We have been picking raspberries daily now for almost two weeks. The seedy and uniquely flavored black raspberries come on quick and are gone within a month, they're my favorites. While our everbearing red ones produce from mid June all the way into the first part of October on a good year. The hearty fall gold berries are just beginning to show and will also be available well into early autumn. Most of these berries will be frozen and used with kefir to make morning smoothies and the occasional dessert (crisp)...yum. The fresh berries are included in our salads, wild huckleberries are especially good that way.
This is one of the best years we have had for the various raspberries we grow. It helps to take the sting out of the total lack of currants this year, almost all of which were knocked of the bushes in an early spring hail storm. Although we should have some blackberries this year they also felt Mother Nature's harshness this past winter as heavy wet snow took its toll on them, breaking many of the canes. I should have cut them back more as I did with the raspberries.
Is it obvious yet that we love berries? I could live without a lot of things but never berries, be they from the wild or our garden. Nutritionally speaking raspberries and all berries for that matter are high in various vitamins and antioxidants, but don't forget to use the leaves as well. Raspberry leaves contain, calcium, potassium, magnesium, iron, B1, B3, E and many other beneficial constitutes.
Raspberry leaves have been used by Native American woman and others throughout history as an aid in childbirth. Not only for humans this is supposed to be an excellent herb to use on pregnant animals as well. Apparently it tones the uterus, improves contractions, and helps restore numerous vitamins, minerals, and is a rich source of easily assimilated calcium for the mother and newborn.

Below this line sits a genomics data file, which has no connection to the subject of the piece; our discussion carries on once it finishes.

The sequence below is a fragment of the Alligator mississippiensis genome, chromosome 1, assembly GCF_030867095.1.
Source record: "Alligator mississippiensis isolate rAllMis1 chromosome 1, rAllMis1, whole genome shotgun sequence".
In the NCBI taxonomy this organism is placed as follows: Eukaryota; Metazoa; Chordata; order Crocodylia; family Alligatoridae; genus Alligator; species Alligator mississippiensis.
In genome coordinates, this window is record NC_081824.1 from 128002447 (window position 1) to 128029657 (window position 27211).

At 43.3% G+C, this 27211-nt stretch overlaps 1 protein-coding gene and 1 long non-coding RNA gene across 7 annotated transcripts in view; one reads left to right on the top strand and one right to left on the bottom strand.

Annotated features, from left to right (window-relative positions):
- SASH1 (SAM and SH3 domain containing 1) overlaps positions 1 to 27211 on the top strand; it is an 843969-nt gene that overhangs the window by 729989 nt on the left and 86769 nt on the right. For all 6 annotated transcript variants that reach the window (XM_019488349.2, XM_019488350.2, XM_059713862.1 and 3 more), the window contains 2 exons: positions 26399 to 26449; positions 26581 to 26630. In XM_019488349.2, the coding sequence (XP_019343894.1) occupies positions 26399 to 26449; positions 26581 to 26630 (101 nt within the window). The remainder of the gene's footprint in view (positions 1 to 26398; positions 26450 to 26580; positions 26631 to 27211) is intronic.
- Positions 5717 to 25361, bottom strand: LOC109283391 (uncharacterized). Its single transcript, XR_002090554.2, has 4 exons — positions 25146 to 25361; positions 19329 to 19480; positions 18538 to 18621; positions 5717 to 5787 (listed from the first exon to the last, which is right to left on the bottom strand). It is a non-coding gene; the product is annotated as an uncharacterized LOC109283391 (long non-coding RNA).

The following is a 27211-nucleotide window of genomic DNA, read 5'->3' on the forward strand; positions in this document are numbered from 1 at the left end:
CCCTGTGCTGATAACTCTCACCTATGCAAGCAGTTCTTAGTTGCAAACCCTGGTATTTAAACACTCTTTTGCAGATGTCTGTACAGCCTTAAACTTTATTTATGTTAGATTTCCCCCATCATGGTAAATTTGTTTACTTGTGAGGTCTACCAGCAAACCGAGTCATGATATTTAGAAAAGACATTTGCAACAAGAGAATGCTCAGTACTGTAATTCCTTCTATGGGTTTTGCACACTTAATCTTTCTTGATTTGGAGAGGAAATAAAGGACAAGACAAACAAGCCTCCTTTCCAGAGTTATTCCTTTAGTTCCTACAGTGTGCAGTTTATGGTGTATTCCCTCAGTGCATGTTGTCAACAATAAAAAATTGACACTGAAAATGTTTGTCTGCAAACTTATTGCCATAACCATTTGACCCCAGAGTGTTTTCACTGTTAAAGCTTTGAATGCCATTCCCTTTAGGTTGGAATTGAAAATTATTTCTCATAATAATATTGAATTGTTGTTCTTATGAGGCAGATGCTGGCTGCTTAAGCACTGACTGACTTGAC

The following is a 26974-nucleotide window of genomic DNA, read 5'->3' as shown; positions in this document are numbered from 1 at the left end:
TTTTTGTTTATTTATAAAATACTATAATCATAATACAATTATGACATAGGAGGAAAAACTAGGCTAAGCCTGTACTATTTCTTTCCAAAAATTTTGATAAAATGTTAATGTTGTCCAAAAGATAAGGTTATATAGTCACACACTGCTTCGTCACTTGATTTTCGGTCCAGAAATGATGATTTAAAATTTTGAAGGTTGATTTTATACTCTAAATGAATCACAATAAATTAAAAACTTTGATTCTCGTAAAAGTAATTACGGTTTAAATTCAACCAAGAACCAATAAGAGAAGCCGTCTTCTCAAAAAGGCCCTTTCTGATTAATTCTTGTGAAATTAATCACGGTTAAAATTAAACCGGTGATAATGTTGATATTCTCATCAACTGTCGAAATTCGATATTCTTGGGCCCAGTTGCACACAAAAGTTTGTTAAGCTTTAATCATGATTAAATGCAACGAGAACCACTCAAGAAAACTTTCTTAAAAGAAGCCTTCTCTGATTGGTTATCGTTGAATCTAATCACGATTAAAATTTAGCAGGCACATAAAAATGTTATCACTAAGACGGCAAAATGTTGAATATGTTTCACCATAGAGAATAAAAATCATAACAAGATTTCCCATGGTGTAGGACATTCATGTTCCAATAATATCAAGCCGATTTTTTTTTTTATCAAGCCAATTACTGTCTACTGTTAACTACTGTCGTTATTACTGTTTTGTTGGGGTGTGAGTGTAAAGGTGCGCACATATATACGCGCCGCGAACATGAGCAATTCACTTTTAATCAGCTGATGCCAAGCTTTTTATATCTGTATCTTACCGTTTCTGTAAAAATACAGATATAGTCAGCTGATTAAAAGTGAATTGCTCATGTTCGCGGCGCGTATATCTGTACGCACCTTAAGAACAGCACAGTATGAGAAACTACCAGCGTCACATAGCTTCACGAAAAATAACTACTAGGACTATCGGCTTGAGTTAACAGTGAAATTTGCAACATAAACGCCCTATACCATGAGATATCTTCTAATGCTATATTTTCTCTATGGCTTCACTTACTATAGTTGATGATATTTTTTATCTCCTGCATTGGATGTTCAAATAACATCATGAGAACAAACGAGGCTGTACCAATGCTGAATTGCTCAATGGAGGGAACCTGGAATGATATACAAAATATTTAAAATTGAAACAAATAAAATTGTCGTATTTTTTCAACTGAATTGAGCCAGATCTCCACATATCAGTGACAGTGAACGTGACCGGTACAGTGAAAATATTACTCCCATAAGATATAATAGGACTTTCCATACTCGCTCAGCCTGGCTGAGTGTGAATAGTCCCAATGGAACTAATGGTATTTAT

We have begun using the leaves in salads and teas for the vitamin C and calcium content. I am a big believer in vitamin C that has been derived fresh from plants. Truly, a little raw garlic, French or wild sorrel (high in C), and a few Oregon grapes eaten every day or so and I can't remember the last time I had a cold or flu. At this point I don't even shy away from others that are sick...watch, now I've surely just jinxed myself.:)
The young leaves are best used fresh but can also be dried for later use. We dice them up and add them to our daily salads or steep a few leaves in boiling water for tea. Like clover, this also makes a really great sun tea (wild huckleberry leaves can also be made into a fine healthful tea).
Peppermint and sage steeping for this morning's tea.
Black raspberries or black caps also grow wild throughout Northern Idaho and my backyard. I am very careful to keep them away from my garden variety as they sometimes carry diseases.
The fall gold berries can be very productive and have a great flavor.
In the below picture I am standing next to the thorny fall gold berries, some will get 9' or taller. Picking them can be a real challange.